Value of regional cities

Article image - Value of regional cities

The Australian Regional Development Conference will demonstrate the value of regional cities as residential destinations.

Mr Stephen Smith, an Associate with Deicke Richards will deliver a presentation titled 'Reflections on Good Regional Cities' at the Conference to be held in Albury during October.

It will focus on the role of regional cities in employment, transport and education, as well as the notion of ‘tree changes’, people who choose residential life over city life.

Mr Smith will address three regional cities which make for particularly good case studies for the role, function and future of the regional city; Bendigo (Vic), Toowoomba (Qld) and Mackay (Qld).

Bendigo is the great survivor of the Gold Rush era, leaving a legacy of streets, buildings and open spaces.

Any city, be it metropolitan or regional would be envious of the infrastructure. 

However Bendigo has not been lying on its laurels and continues to thrive while looking forward to a bright future.

Toowoomba is the heart of the squattocracy in Queensland.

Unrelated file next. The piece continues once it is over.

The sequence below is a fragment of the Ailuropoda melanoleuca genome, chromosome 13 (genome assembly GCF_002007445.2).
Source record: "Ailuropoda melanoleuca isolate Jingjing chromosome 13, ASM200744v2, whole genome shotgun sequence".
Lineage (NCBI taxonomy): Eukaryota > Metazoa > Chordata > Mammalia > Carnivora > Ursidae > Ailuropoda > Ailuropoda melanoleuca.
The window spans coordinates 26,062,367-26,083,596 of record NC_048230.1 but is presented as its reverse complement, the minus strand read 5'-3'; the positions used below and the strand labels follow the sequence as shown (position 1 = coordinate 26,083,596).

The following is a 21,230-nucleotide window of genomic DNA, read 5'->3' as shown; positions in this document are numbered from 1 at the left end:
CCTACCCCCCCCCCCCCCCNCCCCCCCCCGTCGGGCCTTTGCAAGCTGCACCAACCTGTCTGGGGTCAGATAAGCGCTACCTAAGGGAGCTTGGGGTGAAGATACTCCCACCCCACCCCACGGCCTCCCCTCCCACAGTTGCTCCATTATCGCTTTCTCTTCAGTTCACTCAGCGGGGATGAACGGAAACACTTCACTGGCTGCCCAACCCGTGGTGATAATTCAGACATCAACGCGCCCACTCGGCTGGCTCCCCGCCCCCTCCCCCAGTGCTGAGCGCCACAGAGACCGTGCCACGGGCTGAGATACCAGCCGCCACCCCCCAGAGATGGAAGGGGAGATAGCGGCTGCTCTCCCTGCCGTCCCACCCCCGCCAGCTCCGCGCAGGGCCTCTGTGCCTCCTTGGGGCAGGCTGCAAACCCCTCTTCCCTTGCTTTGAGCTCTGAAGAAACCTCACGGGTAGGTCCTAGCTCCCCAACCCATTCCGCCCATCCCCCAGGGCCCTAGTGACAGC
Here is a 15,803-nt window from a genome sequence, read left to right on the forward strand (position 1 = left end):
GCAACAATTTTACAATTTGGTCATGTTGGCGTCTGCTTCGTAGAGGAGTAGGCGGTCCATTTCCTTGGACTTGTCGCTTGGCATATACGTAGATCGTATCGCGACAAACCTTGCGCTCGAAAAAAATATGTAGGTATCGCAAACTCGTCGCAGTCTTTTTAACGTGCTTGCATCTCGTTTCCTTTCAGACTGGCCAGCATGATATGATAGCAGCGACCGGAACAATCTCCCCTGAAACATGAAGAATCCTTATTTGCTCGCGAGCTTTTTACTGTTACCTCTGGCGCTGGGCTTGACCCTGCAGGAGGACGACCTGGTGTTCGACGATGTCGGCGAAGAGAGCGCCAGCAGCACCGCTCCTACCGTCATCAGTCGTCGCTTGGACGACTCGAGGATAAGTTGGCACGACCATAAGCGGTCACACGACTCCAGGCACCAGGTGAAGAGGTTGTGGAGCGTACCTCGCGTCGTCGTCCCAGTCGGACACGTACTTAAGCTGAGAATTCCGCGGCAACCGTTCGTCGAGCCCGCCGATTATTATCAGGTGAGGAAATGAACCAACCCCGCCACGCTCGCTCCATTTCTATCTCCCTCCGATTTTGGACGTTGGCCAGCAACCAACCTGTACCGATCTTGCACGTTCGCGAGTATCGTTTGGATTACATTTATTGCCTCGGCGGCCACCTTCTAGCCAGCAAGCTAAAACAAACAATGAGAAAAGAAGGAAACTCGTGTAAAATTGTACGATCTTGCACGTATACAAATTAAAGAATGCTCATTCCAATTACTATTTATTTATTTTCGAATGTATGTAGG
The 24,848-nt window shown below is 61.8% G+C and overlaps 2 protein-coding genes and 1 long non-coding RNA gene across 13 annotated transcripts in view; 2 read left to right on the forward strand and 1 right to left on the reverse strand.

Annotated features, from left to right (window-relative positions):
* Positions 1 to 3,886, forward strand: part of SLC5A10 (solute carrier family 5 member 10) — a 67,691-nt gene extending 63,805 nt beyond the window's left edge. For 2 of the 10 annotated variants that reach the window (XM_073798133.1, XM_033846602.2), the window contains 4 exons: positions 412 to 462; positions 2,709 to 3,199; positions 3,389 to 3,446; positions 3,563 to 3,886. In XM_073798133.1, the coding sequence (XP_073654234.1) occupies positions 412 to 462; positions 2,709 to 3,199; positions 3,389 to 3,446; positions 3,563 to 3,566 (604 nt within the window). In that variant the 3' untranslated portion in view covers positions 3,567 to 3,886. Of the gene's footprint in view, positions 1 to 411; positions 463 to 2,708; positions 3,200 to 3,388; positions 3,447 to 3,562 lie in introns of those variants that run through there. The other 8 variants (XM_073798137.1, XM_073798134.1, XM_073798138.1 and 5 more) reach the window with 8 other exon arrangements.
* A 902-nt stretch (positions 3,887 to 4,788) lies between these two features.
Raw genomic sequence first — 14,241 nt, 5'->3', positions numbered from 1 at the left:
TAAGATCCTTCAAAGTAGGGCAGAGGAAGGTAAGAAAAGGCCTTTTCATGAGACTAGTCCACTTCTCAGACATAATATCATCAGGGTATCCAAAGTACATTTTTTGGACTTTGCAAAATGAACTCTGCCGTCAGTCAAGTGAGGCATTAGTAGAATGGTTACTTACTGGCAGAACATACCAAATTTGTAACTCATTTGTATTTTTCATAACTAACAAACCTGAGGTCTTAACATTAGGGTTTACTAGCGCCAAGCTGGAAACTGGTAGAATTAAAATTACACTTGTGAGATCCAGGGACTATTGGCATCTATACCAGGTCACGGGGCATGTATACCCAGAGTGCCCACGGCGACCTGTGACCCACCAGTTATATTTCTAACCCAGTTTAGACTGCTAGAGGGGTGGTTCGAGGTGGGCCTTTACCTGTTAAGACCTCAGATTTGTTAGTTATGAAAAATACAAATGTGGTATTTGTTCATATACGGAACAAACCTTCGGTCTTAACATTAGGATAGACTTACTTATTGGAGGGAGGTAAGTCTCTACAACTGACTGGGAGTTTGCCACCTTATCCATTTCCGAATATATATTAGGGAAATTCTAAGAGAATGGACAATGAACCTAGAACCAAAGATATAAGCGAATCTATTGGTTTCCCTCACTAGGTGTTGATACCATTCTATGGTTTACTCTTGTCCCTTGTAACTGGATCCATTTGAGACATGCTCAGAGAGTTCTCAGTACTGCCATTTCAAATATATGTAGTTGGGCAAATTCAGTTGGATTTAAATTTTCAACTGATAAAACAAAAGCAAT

It has a rich history like Bendigo reflected in its buildings and streetscapes. Toowoomba sits on the Great Diving Range, which is as much a spiritual barrier as a physical one to those living in the Darling Downs and Northern NSW.

Mackay, unlike Bendigo or Toowoomba, is a remote regional city.

It is the first tropical city on the trip up the coast of Queensland and has a long tradition of innovation.

It was the first city to adopt a planning scheme, and the second in Queensland with a reticulated sewerage system.

It is now dealing with the impacts of the resources boom, Council amalgamation, climate change and a rapidly changing demographic.

This year's Conference will feature over 60 different presenters on Sustainability, Planning & Building, Community & Economic Development in Regional areas.

The Conference will be held in Albury NSW on the 15th and 16th of October with optional workshops on Friday 17th October 2014.

Registration is still open at www.regionaldevelopment.org.au